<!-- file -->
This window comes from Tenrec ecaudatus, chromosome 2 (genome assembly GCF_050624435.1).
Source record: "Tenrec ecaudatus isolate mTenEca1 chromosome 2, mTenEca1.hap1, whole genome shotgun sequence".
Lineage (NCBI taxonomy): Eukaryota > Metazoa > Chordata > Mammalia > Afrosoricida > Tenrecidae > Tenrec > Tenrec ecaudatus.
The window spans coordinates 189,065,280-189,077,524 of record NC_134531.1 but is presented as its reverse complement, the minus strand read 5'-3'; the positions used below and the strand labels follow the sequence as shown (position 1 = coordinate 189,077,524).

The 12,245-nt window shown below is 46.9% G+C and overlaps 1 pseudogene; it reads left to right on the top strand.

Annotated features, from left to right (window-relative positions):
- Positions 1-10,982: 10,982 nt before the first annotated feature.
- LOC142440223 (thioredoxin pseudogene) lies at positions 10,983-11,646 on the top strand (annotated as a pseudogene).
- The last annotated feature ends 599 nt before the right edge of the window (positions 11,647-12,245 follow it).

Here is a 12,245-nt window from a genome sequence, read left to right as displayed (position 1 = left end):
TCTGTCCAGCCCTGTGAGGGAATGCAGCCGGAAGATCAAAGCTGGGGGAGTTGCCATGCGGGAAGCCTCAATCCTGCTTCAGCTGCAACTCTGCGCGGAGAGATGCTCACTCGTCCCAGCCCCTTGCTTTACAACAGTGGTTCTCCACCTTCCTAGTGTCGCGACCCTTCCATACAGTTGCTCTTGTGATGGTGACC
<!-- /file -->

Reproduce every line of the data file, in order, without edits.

This window comes from Tenrec ecaudatus, chromosome 2 (genome assembly GCF_050624435.1).
Source record: "Tenrec ecaudatus isolate mTenEca1 chromosome 2, mTenEca1.hap1, whole genome shotgun sequence".
Lineage (NCBI taxonomy): Eukaryota > Metazoa > Chordata > Mammalia > Afrosoricida > Tenrecidae > Tenrec > Tenrec ecaudatus.
The window spans coordinates 189,065,280-189,077,524 of record NC_134531.1 but is presented as its reverse complement, the minus strand read 5'-3'; the positions used below and the strand labels follow the sequence as shown (position 1 = coordinate 189,077,524).

The 12,245-nt window shown below is 46.9% G+C and overlaps 1 pseudogene; it reads left to right on the top strand.

Annotated features, from left to right (window-relative positions):
- Positions 1-10,982: 10,982 nt before the first annotated feature.
- LOC142440223 (thioredoxin pseudogene) lies at positions 10,983-11,646 on the top strand (annotated as a pseudogene).
- The last annotated feature ends 599 nt before the right edge of the window (positions 11,647-12,245 follow it).

Here is a 12,245-nt window from a genome sequence, read left to right as displayed (position 1 = left end):
TCTGTCCAGCCCTGTGAGGGAATGCAGCCGGAAGATCAAAGCTGGGGGAGTTGCCATGCGGGAAGCCTCAATCCTGCTTCAGCTGCAACTCTGCGCGGAGAGATGCTCACTCGTCCCAGCCCCTTGCTTTACAACAGTGGTTCTCCACCTTCCTAGTGTCGCGACCCTTCCATACAGTTGCTCTTGTGATGGTGACC